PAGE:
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9

The solution I use is to mark my spoon with permanent marker. I have marks for each half gallon. Works really well without messing with the kettle itself. This obviously is kettle specific, so if you are using multiple kettles you can have markings of different color to differentiate the different markings per kettle.


9

3 common ways include: 1. calibrated dipstick or spoon (easiest) Before your next brew session, take a 1 gallon pitcher or some other known volume vessel. One gallon at a time, pour the water into your kettle, let it settle, then put the dipstick or spoon in. Mark the top of the wet line with a sharpie or craft knife. Repeat for each gallon. Measuring ...


8

Aluminum is acceptable, just not as good as some other materials. It's relatively cheap, has good conductivity, and doesn't corrode too easily. Some problems you run into are corrosion when placed near other metals, though that shouldn't be too big a problem in homebrewing. But, let's say you left a copper chiller in it overnight by accident.. could be ...


6

According to Brewkaiser, the ideal boil pH (room temp sample pre boil) should be around 5.2-5.4. Much lower than that, and you'll reduce hop utilitilization, but much higher and the hop utiliziation increases, but the bitterness is harsher. (The same process that causes tannin extraction at higher pH in the mash is at play in the boil also.) A higher pH in ...


6

I've actually been thinking about getting one myself since I too currently use my electric range. It would be nice to have the super fast boil times of gas but the even heating of electric, not to mention you can brew indoors. I think the major concern would be in controlling the temperature. I've seen some induction burners with only 1 or 2 heat settings ...


5

I always hear the myth that using aluminum will cause Alzheimers and I'm surprised no one has asked it here. This myth was debunked years ago. See: Alzheimer's Society: Aluminium and Alzheimer's disease Alzheimer's Association: Alzheimer Myths


4

Removing hot break is beneficial to your finished beer. Many of the compounds taste bad and can stay in suspension through fermentation to packaging. Totally removing hot & cold break, such as with a pre-fermenter filter, can damage head retention. You need some of those proteins. Brewing Techniques has a good article on the subject. There are a few ...


3

I use an aluminum yardstick, which let's you do pretty accurate measurements on multiple pots/kettles, without needing to use a marker on anything (I've had problems with marker wearing off and worry about toxicity of the ink). Put a gallon of water in your pot, measure how high it is, and write it down somewhere. Then you'll always be able calculate what ...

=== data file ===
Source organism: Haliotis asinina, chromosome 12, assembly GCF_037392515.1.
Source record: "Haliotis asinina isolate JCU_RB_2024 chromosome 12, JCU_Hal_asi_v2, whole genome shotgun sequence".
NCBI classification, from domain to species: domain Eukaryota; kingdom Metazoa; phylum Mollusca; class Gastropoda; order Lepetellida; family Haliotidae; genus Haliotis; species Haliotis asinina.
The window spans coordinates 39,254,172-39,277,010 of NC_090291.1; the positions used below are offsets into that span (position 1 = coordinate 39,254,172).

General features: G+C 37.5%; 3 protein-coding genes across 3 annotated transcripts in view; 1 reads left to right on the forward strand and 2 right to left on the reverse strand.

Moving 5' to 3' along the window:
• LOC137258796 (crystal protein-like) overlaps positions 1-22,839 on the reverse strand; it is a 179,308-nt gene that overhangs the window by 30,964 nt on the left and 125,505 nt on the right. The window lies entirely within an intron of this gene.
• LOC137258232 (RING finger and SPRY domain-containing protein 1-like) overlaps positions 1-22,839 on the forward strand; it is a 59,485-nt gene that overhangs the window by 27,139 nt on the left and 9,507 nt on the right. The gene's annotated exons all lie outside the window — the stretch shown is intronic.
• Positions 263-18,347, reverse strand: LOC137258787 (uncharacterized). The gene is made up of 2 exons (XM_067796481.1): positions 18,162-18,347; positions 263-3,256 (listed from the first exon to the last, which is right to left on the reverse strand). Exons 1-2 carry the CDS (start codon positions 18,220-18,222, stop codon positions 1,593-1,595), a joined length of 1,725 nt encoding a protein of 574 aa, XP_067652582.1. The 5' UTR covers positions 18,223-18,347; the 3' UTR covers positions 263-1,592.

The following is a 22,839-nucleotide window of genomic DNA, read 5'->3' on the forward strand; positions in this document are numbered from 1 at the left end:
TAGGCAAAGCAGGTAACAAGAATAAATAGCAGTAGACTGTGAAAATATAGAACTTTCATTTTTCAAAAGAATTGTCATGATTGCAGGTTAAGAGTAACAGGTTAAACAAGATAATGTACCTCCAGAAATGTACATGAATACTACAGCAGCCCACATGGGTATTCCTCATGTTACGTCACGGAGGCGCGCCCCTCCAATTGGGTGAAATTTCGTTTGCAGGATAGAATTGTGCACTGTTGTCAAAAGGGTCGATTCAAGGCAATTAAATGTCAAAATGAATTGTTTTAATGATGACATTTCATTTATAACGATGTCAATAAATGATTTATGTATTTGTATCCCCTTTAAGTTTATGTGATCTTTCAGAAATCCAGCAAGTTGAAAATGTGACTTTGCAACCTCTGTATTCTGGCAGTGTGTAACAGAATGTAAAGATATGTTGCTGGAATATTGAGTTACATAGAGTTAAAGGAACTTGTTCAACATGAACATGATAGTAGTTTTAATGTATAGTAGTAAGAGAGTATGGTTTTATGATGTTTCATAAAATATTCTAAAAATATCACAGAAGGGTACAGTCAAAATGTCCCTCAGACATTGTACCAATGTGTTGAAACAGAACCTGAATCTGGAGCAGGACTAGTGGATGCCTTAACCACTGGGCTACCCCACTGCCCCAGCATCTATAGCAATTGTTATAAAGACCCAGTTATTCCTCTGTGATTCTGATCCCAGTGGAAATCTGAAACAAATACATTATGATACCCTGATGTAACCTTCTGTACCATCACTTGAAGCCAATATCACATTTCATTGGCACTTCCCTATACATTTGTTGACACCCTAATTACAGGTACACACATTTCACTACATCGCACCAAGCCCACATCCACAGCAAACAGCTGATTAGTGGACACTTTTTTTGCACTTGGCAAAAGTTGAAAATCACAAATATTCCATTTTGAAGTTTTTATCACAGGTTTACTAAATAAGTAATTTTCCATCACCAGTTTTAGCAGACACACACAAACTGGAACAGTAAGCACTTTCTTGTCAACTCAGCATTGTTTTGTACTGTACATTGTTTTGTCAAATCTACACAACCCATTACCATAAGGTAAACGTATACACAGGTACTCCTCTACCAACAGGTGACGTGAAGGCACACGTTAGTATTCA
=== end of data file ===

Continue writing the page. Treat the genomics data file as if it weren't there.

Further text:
3

Just treat it like any other mash tun. Before you pull that thing out of the kettle start drawing off wort through the valve at the base (at least it looks like a valve in the picture). Collect it in a pitcher that you can easily pour from. Then slowly pour in back in at the top of the cylinder. Do this repeatedly until you think the wort looks clear ...


3

I have done this for my first batch (extract). It is not recommended. I was using this model, which has a big-looking cooking area, but only actually heats about a four-inch circle in the middle. The heat is great. It doesn't heat up your house. It gets 85% efficiency. I calculated the watts to BTU's and it does get the efficiency they claim. The hot spot ...


3

John Palmer says Deeper grainbeds have more uniform rinsing, all else being equal. An more uniform rinsing can mean increased yield, so then shape does have some impact. As Denny says, taller is better since there is more chance for the water to rinse the grains when fly sparging. (But, up to a point, if the grain bed is very deep then it might become ...


3

Heat is heat; the source is somewhat meaningless when you first start brewing. The key is that you are happy with how long it takes to get up to a boil, and that you don't scorch wort in the bottom of the pot. Many brewers move outside with a propane cooker because the propane burner is a bit faster to get things boiling which shortens the brew day. If you ...


3

Tour as many of your local breweries as possible. Sometimes kegs get damaged with cracks in the neck area. I have asked in been offered to let me buy these types of kegs from this source in the past. Your local package store may offer you the same thing. Supposedly, you can cruise local scrap yards for kegs. But the cost of stainless these days has ...


3

If you're using a pre-hopped extract, no boil brewing is possible. All extracts have already been boiled by the manufacturer anyways; with extracts, the main purpose behind boiling is you need the higher temperatures to cause isomerization of the hop acids so the hop bitterness gets into the beer. Secondary reasons for boiling extracts are additional protein ...


3